(Reuters) - Home field advantage in the World Series will go to the pennant winner with the better record rather than the league that wins the All-Star Game, according to details of Major League Baseball's new labor agreement revealed on Friday.
MLB averted its first labor glitch in two decades on Wednesday when it reached a tentative five-year labor deal with the union representing its players.
Former MLB Commissioner Bud Selig came up with the old rule in 2003 after the prior year's All-Star Game ended in a tie when teams ran out of pitchers.
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Selig's rule replaced another equally debatable rule that saw home field in the championship series alternate back and forth between the American League and National League.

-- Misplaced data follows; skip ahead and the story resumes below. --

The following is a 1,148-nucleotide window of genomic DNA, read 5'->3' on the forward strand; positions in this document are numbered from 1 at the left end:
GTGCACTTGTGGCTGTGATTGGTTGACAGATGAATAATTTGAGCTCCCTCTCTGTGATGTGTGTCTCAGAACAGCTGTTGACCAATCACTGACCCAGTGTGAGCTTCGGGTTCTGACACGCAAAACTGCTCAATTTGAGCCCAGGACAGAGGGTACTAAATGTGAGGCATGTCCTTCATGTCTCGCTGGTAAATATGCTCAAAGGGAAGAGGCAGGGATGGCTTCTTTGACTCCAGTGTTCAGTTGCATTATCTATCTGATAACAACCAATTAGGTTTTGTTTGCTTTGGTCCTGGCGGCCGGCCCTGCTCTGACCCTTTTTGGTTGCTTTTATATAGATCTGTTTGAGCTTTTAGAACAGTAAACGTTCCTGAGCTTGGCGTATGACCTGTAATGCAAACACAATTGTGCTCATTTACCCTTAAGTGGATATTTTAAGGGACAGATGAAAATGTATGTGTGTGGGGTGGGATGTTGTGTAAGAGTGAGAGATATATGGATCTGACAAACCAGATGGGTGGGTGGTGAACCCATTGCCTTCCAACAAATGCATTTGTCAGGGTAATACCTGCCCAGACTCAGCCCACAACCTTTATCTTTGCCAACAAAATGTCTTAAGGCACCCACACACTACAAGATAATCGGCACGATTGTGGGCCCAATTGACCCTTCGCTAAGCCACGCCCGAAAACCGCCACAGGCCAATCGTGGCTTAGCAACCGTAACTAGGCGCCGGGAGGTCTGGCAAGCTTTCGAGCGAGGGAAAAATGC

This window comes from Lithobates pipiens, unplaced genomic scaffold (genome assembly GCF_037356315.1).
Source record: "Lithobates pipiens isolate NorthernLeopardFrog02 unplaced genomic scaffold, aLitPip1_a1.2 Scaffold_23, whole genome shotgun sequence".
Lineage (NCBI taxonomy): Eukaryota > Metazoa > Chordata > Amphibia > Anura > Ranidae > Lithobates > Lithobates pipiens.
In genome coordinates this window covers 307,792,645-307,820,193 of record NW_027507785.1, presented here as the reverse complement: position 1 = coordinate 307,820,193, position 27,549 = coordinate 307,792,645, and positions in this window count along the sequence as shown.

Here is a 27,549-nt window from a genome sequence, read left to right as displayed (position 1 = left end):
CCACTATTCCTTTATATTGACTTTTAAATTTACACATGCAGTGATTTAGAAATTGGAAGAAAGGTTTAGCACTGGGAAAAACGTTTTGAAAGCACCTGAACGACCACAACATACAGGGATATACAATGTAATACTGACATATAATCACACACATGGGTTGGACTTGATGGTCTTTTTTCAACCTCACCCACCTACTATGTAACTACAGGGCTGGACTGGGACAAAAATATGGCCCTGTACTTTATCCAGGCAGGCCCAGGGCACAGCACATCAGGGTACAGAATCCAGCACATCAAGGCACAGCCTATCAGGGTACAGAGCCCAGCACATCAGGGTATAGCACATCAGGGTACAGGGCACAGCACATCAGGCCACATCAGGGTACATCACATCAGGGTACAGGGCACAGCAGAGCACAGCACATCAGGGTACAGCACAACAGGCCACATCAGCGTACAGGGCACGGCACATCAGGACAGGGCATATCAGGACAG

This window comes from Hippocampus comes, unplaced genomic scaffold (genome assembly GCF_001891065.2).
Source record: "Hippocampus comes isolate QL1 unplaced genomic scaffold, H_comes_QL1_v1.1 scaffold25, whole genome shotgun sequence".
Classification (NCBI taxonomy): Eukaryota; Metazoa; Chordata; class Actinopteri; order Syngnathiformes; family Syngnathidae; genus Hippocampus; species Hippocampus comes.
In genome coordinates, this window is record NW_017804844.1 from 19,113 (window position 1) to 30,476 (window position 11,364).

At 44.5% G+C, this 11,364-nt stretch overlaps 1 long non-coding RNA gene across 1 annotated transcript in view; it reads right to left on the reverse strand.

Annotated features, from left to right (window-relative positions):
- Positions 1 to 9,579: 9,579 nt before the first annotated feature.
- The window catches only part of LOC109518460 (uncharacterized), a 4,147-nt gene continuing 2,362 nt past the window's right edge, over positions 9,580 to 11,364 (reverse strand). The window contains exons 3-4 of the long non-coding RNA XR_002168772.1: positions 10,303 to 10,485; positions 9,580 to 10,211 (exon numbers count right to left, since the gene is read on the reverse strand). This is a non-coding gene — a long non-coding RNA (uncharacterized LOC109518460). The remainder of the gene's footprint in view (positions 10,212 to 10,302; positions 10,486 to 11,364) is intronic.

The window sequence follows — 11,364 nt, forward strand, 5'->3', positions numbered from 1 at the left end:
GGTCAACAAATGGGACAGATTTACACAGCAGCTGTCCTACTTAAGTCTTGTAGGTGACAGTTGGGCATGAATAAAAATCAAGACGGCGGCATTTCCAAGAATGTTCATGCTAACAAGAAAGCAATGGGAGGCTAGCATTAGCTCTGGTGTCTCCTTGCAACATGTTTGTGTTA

Critics of Selig's format pointed to the 2016 season which saw the Chicago Cubs, despite posting a MLB-best 103 wins in the regular season, cap off their remarkable World Series comeback from a 3-1 deficit with two wins on the road.
In a bid to keep the All-Star Game competitive, MLB and the MLBPA said in a joint statement that all players on the active roster of the winning All-Star team shall share equally in a $640,000 bonus.
Among other details of the new deal, the two sides agreed on an international play plan in which clubs will stage games or tours in Mexico, Asia, Puerto Rico, the Dominican Republic and London over the next five years in order to grow the game.
The deal also includes a strengthened domestic violence policy and an increase in the number of random drug tests.
(Reporting by Frank Pingue in Toronto; Editing by Steve Keating)